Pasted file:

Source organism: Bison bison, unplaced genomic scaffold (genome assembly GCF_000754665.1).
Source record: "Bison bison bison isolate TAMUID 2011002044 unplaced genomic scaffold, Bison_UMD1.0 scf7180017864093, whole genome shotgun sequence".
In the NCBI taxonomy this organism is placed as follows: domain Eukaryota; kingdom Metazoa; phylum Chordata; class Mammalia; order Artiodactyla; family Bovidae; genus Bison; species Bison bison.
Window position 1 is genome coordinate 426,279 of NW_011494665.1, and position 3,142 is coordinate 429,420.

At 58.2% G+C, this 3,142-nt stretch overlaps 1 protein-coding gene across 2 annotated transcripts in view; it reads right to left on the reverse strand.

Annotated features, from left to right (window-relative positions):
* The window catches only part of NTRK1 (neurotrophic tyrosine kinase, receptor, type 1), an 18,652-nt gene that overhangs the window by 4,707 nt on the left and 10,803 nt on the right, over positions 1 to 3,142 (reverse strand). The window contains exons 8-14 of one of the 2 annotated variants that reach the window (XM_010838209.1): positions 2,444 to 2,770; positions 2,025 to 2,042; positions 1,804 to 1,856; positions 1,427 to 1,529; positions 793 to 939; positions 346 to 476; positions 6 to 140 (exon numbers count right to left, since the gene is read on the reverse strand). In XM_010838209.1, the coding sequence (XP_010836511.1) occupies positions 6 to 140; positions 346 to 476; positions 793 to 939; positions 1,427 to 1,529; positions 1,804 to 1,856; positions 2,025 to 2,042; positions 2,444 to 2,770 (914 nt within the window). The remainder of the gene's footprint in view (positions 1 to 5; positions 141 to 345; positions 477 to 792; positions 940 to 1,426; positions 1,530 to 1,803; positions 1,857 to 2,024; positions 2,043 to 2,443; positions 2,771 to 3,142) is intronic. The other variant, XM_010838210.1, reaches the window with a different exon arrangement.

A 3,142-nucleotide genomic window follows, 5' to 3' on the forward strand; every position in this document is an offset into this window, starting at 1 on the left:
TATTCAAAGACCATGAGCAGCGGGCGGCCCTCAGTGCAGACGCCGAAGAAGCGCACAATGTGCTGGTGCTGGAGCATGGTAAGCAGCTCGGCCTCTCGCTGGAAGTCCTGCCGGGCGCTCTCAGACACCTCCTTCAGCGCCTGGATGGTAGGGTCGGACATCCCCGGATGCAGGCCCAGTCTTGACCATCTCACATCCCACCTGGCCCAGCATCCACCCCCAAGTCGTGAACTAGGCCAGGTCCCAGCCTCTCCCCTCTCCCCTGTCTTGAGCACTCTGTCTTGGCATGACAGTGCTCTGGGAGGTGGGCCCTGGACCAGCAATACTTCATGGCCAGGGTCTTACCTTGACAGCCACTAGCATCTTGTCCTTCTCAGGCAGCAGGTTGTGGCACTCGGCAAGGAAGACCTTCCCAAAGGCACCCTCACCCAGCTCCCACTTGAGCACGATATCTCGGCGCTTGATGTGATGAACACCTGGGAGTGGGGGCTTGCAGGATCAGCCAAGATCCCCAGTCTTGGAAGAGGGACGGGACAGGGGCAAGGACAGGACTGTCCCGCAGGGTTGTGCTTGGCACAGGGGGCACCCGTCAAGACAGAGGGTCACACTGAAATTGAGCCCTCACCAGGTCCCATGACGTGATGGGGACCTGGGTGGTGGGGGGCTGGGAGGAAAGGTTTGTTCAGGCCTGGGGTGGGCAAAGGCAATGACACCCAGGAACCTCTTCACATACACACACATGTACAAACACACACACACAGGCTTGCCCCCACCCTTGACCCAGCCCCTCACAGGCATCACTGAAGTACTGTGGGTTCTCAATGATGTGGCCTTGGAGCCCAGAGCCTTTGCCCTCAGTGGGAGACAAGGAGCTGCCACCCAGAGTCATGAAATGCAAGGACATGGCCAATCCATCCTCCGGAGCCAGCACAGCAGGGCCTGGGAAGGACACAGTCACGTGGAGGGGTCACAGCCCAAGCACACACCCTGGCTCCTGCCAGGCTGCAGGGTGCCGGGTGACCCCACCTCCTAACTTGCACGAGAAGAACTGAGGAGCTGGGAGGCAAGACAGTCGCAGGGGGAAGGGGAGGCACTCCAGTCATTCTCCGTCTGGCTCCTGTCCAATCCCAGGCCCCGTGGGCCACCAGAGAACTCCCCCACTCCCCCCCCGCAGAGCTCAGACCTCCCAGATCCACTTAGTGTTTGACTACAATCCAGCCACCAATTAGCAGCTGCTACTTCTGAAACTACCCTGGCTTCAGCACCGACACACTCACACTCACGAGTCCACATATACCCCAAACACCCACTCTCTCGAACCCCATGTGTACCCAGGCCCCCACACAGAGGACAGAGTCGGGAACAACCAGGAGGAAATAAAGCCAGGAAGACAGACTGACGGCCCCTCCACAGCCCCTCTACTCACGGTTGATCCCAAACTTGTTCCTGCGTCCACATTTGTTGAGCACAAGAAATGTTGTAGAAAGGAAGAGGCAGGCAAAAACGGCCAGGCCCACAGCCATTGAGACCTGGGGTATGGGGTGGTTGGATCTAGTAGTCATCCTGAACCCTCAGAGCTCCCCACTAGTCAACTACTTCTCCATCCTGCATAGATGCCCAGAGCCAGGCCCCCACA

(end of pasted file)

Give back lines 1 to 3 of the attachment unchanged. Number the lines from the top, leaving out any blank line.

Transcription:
Source organism: Bison bison, unplaced genomic scaffold (genome assembly GCF_000754665.1).
Source record: "Bison bison bison isolate TAMUID 2011002044 unplaced genomic scaffold, Bison_UMD1.0 scf7180017864093, whole genome shotgun sequence".
In the NCBI taxonomy this organism is placed as follows: domain Eukaryota; kingdom Metazoa; phylum Chordata; class Mammalia; order Artiodactyla; family Bovidae; genus Bison; species Bison bison.